UN expert urges Israel to stop highway construction through Palestinian community

Special Rapporteur Richard Falk. UN Photo/Jess Hoffman

13 May 2013 – A United Nations independent expert today called on Israel to immediately halt construction of a settlement highway that he said would cut through the Palestinian community of Beit Safafa endangering the livelihoods of some 9,300 people.

“The projected six-lane highway extending 1.5 kilometres will do irreparable damage to the community, cutting off local roads and blocking access to kindergartens, schools, health clinics, offices, and places of worship,” warned the Special Rapporteur on the situation of human rights in the Palestinian territories occupied since 1967, Richard Falk.

“The residents of Beit Safafa, who were not consulted at any stage of the planning, will be placed in an absurd situation where places within their own community – previously accessible within ten minutes' walk – would require travel by car on bypass roads and a bridge.”

Mr. Falk noted that the purpose of the highway, known as 'Begin Highway,' is to annex the Gush Etzion settlement bloc and pave the way for further expansion of Israel's illegal settlements around East Jerusalem.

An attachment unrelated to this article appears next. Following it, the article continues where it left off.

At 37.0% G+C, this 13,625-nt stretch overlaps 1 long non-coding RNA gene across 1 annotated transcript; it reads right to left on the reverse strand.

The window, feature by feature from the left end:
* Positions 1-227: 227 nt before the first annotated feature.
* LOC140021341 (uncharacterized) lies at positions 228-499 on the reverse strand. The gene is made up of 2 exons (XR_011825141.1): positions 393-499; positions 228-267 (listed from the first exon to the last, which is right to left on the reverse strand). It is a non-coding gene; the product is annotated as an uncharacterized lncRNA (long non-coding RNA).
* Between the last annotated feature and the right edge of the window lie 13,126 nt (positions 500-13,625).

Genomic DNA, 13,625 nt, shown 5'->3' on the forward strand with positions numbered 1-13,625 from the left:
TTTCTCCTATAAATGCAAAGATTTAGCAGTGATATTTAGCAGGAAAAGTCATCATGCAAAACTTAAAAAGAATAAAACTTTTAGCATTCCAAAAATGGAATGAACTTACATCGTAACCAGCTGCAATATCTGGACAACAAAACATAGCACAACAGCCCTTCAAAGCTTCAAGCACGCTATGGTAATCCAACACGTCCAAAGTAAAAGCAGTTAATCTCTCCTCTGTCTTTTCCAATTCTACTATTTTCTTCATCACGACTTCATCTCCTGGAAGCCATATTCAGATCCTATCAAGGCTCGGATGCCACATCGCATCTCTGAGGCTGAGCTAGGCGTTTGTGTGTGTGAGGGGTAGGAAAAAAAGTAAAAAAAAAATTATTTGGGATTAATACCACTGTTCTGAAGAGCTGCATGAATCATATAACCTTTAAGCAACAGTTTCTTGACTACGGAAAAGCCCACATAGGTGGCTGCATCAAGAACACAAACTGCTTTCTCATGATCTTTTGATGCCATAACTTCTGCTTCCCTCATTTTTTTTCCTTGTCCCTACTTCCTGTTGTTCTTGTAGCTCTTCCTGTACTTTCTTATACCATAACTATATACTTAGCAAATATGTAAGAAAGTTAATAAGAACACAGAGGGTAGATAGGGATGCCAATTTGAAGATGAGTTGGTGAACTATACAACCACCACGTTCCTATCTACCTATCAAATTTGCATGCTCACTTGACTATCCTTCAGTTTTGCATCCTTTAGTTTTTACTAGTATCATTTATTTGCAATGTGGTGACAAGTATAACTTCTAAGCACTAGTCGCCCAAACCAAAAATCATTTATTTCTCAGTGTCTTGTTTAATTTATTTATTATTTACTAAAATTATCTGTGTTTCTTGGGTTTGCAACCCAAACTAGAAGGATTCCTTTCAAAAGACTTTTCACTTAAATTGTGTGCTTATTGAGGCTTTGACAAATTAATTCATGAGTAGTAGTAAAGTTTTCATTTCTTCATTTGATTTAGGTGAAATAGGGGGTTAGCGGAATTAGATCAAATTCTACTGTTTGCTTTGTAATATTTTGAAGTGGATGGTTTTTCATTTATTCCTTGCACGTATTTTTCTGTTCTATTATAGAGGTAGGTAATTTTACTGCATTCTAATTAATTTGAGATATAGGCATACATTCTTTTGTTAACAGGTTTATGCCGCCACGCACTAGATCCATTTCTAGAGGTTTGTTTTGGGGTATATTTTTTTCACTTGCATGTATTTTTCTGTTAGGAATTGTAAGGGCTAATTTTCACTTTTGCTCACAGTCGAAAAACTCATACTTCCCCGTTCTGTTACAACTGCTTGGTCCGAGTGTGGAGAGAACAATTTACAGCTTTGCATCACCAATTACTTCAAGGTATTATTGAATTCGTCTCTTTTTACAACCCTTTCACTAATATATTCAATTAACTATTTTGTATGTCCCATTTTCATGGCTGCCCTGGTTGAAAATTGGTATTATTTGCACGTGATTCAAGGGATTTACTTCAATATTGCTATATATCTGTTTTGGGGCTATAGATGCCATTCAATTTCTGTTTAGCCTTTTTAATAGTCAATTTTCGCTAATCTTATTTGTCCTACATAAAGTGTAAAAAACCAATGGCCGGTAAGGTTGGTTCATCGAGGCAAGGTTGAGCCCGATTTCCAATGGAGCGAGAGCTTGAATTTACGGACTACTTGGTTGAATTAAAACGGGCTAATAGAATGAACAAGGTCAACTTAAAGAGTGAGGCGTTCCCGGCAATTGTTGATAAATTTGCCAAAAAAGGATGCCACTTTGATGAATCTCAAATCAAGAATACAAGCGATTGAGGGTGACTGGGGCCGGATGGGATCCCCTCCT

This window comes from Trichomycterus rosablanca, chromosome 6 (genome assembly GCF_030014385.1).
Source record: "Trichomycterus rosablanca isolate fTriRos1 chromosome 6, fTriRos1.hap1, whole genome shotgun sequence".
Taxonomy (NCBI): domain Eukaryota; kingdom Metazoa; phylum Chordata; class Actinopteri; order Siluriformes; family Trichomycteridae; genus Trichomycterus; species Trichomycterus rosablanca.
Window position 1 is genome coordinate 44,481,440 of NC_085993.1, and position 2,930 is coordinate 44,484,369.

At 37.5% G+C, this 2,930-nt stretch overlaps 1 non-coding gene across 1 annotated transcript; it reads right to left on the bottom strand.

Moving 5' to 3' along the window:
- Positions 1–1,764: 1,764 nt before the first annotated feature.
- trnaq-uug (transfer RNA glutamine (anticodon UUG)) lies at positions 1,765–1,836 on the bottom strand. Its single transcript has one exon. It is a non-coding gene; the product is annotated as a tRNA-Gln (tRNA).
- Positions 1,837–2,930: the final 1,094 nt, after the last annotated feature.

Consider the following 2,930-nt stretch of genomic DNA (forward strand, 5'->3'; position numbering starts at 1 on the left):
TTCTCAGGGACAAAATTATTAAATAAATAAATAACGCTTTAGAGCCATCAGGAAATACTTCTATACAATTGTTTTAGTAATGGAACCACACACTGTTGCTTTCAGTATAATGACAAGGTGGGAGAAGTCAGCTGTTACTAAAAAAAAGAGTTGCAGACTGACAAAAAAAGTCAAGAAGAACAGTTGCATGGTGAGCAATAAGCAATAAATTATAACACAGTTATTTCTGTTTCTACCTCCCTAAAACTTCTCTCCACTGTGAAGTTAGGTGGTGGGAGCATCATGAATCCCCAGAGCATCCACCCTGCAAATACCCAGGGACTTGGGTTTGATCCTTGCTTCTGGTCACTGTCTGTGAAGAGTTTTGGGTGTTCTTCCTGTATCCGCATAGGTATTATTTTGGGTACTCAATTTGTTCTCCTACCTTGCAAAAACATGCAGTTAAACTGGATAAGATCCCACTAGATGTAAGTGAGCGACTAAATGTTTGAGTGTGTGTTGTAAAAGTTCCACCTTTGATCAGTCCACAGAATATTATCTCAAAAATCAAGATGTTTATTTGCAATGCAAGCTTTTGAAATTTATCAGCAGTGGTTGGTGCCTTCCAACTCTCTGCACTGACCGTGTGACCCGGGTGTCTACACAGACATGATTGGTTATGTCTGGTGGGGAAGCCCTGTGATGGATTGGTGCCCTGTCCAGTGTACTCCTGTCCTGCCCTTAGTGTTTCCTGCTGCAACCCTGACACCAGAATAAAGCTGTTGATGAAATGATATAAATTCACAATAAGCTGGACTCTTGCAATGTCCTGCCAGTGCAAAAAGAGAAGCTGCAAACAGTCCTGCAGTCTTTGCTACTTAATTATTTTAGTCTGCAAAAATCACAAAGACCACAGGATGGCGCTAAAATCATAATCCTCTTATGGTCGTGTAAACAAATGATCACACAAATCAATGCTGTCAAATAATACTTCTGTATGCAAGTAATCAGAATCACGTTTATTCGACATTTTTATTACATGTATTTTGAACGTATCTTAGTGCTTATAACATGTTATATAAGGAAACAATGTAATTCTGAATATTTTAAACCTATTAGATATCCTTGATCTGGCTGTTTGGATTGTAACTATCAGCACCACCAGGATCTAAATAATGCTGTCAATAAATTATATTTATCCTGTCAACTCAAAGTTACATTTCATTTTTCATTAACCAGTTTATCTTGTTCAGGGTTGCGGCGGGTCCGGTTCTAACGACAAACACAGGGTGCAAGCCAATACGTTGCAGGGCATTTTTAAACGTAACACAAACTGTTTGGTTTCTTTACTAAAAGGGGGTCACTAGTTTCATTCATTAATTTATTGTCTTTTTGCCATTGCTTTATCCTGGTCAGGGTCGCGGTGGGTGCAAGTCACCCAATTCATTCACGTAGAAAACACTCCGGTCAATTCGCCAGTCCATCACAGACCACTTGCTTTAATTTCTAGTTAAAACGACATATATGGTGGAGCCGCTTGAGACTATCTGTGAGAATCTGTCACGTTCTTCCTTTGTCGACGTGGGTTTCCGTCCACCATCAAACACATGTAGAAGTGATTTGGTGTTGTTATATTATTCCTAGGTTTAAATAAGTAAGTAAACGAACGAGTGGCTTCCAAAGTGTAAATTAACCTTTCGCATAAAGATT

“It will consolidate the highway network from Gush Etzion settlement in the southern West Bank through West and East Jerusalem, leading to the Ma'ale Adumim settlement bloc and the E1 area,” he said.

Mr. Falk recalled the recent findings of the International Fact Finding Mission on Israeli settlements, which recommended that private companies should no longer be able to profit from their involvement in the illegal Israeli settlement enterprise.

“Companies taking part in the construction of the illegal highway in Beit Safafa, under the auspices of the Moriah Jerusalem Development Company and their implementing partner, D.Y. Barazani Ltd., must be held responsible,” he stressed. “Earth moving equipment of Volvo, CAT, Hyundai and JCB has been seen at the construction sites.”

The project, which began in September, was challenged in the Jerusalem District Court last December, but the residents' petition to stop construction was rejected. An appeal filed with the Israeli High Court against the District Court's decision was also rejected in March. An appeal hearing as to the petition has been scheduled in the High Court for 26 June.


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